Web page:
The Prime Minister answered journalists’ questions on the outcome of his visit to Israel and the State of Palestine.
Excerpts from the transcript:
Question: Russia has been working actively for the revival of the Israeli-Palestinian peace process. At what stage is this process today?
Dmitry Medvedev: Unfortunately, it is at stage zero. I have discussed the issue during my talks with Prime Minister Benjamin Netanyahu and with President Mahmoud Abbas. Both sides have stated that a direct dialogue is a necessity yet there is no final agreement on holding this kind of meeting. Our country is ready to act as a mediator.
We continue efforts within the so-called Middle East Quartet. There are some proposals in this format that require consultations. The stance of other countries in the process will be crucial including the position of the United States, which has not been particularly active in this issue. Perhaps their activity will increase after the change of administration.
Question: Did you discuss at the talks the signing of a free trade zone agreement between the Eurasian Economic Union and Israel?
Dmitry Medvedev: The issue of setting up a free trade zone between the Eurasian Economic Union and Israel has been discussed in detail. Now it is important to reach a consolidated stand within the whole of the Eurasian Economic Union because Russia cannot hold such talks by itself. We must do it taking into account consultations with the other members of the EAEU, and such consultations will be held shortly.
Our Israeli partners assured us that they are ready to hold such talks with other Eurasian Economic Union members. If we succeed, it will benefit all the EAEU countries and the State of Israel. The agenda includes 40 more such agreements. Not all of them are at an advanced stage; some of them exist just as ideas. But we could make a qualitative step forward with Israel.
Question: The three-year privatisation plan put forward by the Russian Ministry of Economic Development envisions the selloff of a number of large assets. Will a plan this ambitious be realised when the markets are low? And will Rosneft be sold off this year?
Dmitry Medvedev: Rosneft is also on the list anyway. Privatisation has been proceeding slowly in the past year for different reasons, one of them being that there was no need to fill up the budget through privatisation. Now the necessity has arisen, and this is why we have intensified our work on the privatisation plan. A number of decisions have been taken regarding Alrosa and the controlling stake in Bashneft. The largest deal in the works is the sale of 19.5 percent of Rosneft shares. I hope it will be completed before the year’s end. Speaking of the aggregate revenue from the sale of Rosneft and Bashneft stakes, it will exceed a trillion roubles.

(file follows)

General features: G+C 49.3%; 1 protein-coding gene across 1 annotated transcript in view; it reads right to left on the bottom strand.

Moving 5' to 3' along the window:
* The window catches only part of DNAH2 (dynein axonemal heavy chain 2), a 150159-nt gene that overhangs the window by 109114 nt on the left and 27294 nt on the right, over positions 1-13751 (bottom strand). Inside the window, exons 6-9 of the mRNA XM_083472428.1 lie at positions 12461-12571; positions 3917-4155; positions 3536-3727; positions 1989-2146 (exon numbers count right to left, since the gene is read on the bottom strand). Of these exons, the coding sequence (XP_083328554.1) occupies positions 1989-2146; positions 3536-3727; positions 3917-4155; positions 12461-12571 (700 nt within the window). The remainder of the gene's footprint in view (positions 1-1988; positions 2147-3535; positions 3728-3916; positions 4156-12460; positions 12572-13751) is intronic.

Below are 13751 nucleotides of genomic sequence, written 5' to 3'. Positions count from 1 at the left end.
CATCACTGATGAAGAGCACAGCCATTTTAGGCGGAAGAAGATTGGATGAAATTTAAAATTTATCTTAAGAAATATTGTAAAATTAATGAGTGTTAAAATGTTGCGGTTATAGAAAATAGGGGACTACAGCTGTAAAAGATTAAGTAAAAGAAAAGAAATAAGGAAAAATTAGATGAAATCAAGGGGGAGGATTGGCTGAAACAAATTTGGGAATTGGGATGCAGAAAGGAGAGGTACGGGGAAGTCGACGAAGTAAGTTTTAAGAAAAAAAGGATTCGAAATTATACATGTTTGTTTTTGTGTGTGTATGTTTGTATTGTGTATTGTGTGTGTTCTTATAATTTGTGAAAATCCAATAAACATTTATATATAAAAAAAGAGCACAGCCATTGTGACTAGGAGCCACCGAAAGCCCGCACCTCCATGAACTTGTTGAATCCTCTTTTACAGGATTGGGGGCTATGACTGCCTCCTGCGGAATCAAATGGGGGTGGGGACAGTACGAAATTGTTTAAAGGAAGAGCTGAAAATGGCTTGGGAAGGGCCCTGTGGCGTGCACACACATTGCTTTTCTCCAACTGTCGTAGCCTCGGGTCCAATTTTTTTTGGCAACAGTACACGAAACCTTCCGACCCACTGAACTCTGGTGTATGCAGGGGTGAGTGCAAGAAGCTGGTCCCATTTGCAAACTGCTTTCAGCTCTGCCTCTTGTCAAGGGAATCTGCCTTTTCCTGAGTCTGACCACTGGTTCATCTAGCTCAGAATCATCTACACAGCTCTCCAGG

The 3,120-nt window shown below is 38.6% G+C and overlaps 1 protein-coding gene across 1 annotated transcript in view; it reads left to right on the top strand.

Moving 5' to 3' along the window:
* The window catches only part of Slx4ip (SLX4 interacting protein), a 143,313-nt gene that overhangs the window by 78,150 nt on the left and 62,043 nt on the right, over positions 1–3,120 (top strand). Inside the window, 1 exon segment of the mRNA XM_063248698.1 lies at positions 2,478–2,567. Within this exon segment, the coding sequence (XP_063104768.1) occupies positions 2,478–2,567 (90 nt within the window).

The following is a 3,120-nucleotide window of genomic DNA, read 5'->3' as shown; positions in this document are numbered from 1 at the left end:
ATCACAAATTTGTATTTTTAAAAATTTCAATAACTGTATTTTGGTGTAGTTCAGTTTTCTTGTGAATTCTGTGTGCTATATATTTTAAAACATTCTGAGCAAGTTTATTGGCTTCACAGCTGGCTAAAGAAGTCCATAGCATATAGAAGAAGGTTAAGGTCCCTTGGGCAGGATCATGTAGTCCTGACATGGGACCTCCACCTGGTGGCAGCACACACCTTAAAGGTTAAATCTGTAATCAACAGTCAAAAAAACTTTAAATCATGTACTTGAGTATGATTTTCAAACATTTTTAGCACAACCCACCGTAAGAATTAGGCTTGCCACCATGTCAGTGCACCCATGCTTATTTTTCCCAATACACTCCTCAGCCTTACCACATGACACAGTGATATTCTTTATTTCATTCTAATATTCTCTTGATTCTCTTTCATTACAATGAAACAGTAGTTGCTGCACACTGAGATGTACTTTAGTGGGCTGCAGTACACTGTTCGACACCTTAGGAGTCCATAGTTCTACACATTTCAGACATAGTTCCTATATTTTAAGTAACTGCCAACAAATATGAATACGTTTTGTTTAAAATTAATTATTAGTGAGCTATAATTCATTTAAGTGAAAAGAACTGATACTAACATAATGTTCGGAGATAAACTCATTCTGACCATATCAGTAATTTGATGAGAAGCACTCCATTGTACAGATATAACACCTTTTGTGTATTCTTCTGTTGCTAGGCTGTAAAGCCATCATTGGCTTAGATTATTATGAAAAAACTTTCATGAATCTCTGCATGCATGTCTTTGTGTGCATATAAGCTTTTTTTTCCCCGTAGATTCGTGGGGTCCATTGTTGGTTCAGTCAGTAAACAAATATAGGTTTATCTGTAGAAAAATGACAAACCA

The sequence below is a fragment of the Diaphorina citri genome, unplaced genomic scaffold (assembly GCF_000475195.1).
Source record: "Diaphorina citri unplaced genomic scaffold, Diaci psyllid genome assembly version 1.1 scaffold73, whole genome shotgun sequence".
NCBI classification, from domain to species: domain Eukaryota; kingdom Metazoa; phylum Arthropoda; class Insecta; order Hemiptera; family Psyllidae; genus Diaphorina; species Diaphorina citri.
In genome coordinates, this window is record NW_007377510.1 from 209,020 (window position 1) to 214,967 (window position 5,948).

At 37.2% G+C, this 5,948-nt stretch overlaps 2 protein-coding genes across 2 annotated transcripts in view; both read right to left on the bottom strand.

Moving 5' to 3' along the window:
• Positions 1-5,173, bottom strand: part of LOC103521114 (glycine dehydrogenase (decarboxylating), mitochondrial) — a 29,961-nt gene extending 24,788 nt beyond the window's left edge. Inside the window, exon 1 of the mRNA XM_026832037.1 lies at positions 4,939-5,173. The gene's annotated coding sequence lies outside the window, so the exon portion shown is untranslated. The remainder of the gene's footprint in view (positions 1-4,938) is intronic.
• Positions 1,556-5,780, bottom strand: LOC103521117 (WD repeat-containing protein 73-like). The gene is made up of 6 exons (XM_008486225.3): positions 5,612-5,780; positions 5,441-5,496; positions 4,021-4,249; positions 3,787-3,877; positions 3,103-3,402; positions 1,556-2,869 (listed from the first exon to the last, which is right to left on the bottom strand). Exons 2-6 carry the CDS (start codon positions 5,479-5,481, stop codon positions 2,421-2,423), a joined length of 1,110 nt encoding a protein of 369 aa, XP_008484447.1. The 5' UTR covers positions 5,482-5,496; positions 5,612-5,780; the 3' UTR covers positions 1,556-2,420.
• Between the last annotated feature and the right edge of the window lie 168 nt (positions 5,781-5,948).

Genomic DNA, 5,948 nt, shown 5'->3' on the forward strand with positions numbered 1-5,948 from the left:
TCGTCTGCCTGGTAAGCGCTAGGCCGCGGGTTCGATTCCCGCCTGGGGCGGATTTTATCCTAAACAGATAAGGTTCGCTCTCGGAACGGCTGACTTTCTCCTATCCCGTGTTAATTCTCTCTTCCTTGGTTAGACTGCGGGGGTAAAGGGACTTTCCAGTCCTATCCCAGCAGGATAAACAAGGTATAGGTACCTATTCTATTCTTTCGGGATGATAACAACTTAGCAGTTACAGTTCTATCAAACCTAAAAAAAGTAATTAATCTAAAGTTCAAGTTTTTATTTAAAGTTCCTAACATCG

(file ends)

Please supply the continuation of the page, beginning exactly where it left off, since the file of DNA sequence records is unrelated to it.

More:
Question: Donald Trump spoke about his readiness to establish a dialogue with Russia. Could this lead to easing of Washington’s pressure on the EU and lifting of sanctions against Russia? Is the Government planning to prepare an alternative micro forecast for 2017 taking into account the possible lifting of sanctions?
Dmitry Medvedev: We a have a conservative forecast, a very conservative forecast, and a
more or less optimistic one. If you are suggesting that we should make a “Trump
forecast” for our budget, this will not happen, of course. We are guided by our
priorities, which are in no way related to the activities of foreign
governments; they stem from our perspectives on the current state of the Russian
economy. Nevertheless, they are based on some assumptions. We assume that the
sanctions will remain, just as a negative scenario. If the situation changes – good.
If it doesn’t, that will mean we have laid much tougher criteria and will be
able to fulfil all our obligations, including social ones. Therefore,
regardless of the election results in whatever country, even such an important
one as the United States, our projections remain invariable, including
regarding the sanctions remaining in place. If the situation changes in that
respect, we may adapt our forecast. But for now we are not going to change